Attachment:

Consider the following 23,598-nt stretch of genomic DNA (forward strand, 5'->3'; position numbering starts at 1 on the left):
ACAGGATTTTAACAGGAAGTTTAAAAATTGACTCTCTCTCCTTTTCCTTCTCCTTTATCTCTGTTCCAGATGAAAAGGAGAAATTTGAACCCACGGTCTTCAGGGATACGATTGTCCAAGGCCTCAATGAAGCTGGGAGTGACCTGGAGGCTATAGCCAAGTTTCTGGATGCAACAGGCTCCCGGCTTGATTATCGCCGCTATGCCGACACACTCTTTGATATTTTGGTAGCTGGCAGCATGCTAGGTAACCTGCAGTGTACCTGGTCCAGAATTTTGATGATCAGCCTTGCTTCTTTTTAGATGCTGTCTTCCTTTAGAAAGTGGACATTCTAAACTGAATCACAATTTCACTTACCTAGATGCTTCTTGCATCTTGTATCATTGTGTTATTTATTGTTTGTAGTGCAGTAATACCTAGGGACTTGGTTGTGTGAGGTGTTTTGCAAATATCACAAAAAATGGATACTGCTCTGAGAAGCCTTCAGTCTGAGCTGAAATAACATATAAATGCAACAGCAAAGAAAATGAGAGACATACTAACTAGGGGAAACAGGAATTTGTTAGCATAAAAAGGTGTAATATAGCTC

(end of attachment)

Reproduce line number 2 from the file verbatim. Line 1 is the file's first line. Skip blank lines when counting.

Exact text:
ACAGGATTTTAACAGGAAGTTTAAAAATTGACTCTCTCTCCTTTTCCTTCTCCTTTATCTCTGTTCCAGATGAAAAGGAGAAATTTGAACCCACGGTCTTCAGGGATACGATTGTCCAAGGCCTCAATGAAGCTGGGAGTGACCTGGAGGCTATAGCCAAGTTTCTGGATGCAACAGGCTCCCGGCTTGATTATCGCCGCTATGCCGACACACTCTTTGATATTTTGGTAGCTGGCAGCATGCTAGGTAACCTGCAGTGTACCTGGTCCAGAATTTTGATGATCAGCCTTGCTTCTTTTTAGATGCTGTCTTCCTTTAGAAAGTGGACATTCTAAACTGAATCACAATTTCACTTACCTAGATGCTTCTTGCATCTTGTATCATTGTGTTATTTATTGTTTGTAGTGCAGTAATACCTAGGGACTTGGTTGTGTGAGGTGTTTTGCAAATATCACAAAAAATGGATACTGCTCTGAGAAGCCTTCAGTCTGAGCTGAAATAACATATAAATGCAACAGCAAAGAAAATGAGAGACATACTAACTAGGGGAAACAGGAATTTGTTAGCATAAAAAGGTGTAATATAGCTC